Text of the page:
National Center for Constitutional Studies
|"A primary object.should be the education of our youth in the science of government. In a republic, what species of knowledge can be equally important? And what duty more pressing.than.communicating it to those who are to be the future guardians of the liberties of the country?"
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Suppose you were asked to write a set of standards in the area of history/social studies which every high school student would have to know in order to graduate. You must do it knowing the current state of affairs in public education and the rulings of the Supreme Court about what you can and cannot do in public schools today. What would you write?
Several months ago I received a phone call from my state’s Department of Education asking me to sit on a committee with just such an assignment. I was a little surprised but thought I could probably add something of value to the process, so I accepted. We have been meeting monthly now for several months and I have had some experiences which have definitely confirmed in my mind the wisdom of the Founders with regards to education.
The Attempt to Include Moral Education In Public School Standards
After attempting for several months now to inject some standards into the process which reflect the need for students to learn standards of morality, virtue, and other strong character traits—and meeting only with "those are old-fashioned ideas" or "you can’t teach those things in public schools today", I penned a letter expressing my feelings to the director of the group, saying, in part:
"Nearly every educator recognizes the desperate need for this kind of education. The reasons are so obvious they need not be enumerated. There are some organizations which have tried to address this issue by developing programs and curricula to teach morality and positive character traits (honesty, truthfulness, generosity, sincerity, loyalty, responsibility, etc.) I commend those who are attempting to formulate such programs, but I am convinced if that is all we do we will fail.
"This brings us to that subject which, in my opinion, must be the foundation for any character development or morality training. This foundation is religion. Without it we may fool ourselves into thinking we will succeed but we will eventually fail. In education, we have become so gun-shy of this word with its corollaries "morality" and "virtue" that we have talked ourselves out of the only thing that provides answers to our present dilemma. I am not speaking of any particular religion. I am speaking of the religion spoken of in the Northwest Ordinance of 1787 when it was required that religion and morality be taught in the public schools. These are principles which cut across all sound religions, such as the recognition of a Creator and that we all will answer to Him for our deeds in this life. These are beliefs that formed the foundation of our Constitutional system -- beliefs that cannot be ignored if we are to teach our students a correct picture of American history and government.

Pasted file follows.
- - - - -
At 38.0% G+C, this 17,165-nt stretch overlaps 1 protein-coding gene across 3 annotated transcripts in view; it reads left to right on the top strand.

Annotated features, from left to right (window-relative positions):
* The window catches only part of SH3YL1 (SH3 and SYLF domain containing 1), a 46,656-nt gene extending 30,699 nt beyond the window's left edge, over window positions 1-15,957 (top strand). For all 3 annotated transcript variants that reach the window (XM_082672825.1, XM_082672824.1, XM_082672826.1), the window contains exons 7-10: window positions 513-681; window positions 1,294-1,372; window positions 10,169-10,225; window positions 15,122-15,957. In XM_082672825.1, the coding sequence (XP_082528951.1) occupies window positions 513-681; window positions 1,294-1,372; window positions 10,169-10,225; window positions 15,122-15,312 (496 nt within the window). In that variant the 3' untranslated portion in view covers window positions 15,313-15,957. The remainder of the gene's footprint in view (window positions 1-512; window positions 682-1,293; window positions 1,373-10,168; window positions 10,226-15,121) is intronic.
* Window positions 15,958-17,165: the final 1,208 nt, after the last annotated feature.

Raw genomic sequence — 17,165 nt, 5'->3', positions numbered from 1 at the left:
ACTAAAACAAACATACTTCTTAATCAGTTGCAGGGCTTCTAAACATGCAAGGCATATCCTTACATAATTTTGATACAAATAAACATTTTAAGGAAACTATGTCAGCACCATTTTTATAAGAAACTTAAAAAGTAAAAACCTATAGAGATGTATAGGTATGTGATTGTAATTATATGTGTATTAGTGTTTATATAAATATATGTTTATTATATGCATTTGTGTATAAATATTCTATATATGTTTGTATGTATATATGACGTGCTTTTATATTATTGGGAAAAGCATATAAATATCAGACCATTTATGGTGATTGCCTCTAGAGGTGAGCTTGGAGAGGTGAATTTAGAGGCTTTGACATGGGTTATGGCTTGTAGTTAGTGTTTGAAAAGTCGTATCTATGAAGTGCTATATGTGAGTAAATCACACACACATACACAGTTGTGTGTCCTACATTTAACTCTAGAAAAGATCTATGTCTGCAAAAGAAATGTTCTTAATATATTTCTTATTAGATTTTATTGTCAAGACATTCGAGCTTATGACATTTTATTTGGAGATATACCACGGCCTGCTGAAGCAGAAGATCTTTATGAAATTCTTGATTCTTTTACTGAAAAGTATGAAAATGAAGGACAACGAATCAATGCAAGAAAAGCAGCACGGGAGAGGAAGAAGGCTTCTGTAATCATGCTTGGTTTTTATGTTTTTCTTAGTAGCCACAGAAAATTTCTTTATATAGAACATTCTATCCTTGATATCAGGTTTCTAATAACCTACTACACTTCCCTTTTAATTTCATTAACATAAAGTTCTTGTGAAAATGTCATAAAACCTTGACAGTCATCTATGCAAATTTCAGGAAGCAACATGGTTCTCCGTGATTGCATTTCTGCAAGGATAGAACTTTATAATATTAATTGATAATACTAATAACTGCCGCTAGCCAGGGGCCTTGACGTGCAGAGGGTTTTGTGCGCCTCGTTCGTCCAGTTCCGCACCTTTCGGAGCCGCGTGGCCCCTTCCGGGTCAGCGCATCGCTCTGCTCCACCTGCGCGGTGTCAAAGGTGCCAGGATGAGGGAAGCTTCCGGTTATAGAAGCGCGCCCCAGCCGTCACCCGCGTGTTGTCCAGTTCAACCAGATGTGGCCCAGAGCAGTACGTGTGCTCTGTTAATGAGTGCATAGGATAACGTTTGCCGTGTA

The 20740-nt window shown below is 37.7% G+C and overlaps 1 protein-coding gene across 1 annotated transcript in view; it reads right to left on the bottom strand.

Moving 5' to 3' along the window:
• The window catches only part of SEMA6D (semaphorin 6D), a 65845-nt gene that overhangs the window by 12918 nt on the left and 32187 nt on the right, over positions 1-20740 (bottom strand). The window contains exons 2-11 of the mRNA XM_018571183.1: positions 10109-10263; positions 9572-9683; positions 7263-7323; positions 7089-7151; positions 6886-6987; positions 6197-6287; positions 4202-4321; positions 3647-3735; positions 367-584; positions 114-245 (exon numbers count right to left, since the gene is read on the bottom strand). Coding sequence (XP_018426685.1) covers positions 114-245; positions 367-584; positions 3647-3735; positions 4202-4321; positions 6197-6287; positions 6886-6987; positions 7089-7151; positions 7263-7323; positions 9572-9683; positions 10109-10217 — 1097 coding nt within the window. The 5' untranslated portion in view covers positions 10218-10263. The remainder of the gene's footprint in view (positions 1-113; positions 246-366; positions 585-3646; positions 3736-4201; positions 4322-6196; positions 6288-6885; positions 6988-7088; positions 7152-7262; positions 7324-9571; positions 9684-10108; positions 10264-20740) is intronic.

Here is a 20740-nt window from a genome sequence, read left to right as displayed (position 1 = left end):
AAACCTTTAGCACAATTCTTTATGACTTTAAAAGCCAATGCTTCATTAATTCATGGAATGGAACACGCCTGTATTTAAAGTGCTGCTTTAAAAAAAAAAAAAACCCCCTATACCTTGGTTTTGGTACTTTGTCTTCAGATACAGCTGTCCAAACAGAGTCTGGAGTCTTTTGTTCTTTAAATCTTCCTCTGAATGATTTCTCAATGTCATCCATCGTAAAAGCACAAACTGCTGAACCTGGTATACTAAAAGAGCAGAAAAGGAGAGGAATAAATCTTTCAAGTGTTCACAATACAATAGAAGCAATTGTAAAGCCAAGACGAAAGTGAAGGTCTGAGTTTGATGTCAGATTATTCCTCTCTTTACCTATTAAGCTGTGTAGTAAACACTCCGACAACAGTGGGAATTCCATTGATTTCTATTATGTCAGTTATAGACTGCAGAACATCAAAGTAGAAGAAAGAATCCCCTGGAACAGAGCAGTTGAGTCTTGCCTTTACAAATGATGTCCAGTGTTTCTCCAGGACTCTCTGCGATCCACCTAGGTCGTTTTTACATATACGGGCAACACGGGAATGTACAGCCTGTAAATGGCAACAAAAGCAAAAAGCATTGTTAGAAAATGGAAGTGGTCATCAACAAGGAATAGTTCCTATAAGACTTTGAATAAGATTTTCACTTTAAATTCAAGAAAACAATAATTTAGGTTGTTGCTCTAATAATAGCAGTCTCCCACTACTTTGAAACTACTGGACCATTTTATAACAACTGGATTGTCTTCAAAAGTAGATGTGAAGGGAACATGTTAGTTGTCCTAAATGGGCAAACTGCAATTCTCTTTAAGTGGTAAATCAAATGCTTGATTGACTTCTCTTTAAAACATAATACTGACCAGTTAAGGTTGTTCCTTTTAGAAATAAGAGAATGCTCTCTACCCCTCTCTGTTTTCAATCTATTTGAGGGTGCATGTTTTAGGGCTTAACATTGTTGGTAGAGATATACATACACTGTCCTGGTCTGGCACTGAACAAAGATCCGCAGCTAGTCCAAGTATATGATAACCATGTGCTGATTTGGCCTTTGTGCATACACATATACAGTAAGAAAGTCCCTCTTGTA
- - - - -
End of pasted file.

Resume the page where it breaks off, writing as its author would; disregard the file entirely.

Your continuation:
"It seems amazing to me that we are stressing the need for accountability in education with standards and testing but we think we can somehow avoid character standards set by the Creator, recognizing that each of us will one day have to account to Him for our behavior in this life.
"The idea that we could even teach moral standards without the foundation of religion was rejected by America’s Founders. George Washington said in his Farewell Address, ‘And let us with caution indulge the supposition, that morality can be maintained without religion. Whatever may be conceded to the influence of refined education on minds of peculiar structure (I think he was foreseeing our day-ET), reason and experience both forbid us to expect that national morality can prevail in exclusion of religious principle.’
"I have been extremely disappointed during this standards-writing process that even the slight suggestion of "morality" or "virtue" or "the Creator" (from the Declaration of Independence) has met with opposition. In this, we are guilty of presentism -- setting standards for the understanding of history not in terms of how it really was but in terms of our present day interpretation of how we think it should have been. If we are to teach history honestly, we must teach it as it really was. We must teach-and write standards reflecting an understanding of the true positions of people in the past, not how we interpret it. Anything short of this is cheating our students and not being honest with them.